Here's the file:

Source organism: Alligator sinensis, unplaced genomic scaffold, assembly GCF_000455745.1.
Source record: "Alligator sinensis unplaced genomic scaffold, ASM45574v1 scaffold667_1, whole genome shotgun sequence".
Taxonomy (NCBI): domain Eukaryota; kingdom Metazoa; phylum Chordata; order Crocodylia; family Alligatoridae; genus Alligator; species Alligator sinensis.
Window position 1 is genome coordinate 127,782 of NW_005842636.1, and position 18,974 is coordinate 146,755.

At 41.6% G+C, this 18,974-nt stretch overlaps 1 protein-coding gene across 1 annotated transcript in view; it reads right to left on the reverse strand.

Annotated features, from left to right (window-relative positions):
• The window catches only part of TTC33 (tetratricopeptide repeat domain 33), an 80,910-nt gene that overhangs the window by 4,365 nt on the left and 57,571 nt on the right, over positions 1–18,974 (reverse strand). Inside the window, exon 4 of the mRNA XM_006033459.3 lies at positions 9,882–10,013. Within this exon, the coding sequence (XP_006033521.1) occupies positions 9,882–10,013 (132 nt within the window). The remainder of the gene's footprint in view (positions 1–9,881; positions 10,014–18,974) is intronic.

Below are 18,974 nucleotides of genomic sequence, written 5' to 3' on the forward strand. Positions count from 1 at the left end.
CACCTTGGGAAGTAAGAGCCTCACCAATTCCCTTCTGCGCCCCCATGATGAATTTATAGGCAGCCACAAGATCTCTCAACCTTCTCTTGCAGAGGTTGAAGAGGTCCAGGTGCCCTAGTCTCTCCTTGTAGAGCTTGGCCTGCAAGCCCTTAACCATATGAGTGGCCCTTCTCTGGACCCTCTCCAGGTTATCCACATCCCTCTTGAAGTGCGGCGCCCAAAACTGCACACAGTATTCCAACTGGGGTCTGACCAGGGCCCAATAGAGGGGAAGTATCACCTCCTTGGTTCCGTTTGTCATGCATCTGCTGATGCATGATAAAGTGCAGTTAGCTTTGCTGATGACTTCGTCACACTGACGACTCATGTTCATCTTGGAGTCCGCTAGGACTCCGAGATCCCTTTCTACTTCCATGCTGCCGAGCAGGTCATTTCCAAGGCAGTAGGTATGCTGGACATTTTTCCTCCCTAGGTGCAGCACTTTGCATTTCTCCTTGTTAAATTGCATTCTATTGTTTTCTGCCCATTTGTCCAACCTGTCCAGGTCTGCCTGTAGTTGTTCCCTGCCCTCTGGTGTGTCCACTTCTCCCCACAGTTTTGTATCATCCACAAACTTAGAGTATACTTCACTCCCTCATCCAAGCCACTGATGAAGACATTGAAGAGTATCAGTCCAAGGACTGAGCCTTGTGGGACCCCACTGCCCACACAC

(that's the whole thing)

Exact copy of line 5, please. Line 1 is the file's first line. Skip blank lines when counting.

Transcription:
At 41.6% G+C, this 18,974-nt stretch overlaps 1 protein-coding gene across 1 annotated transcript in view; it reads right to left on the reverse strand.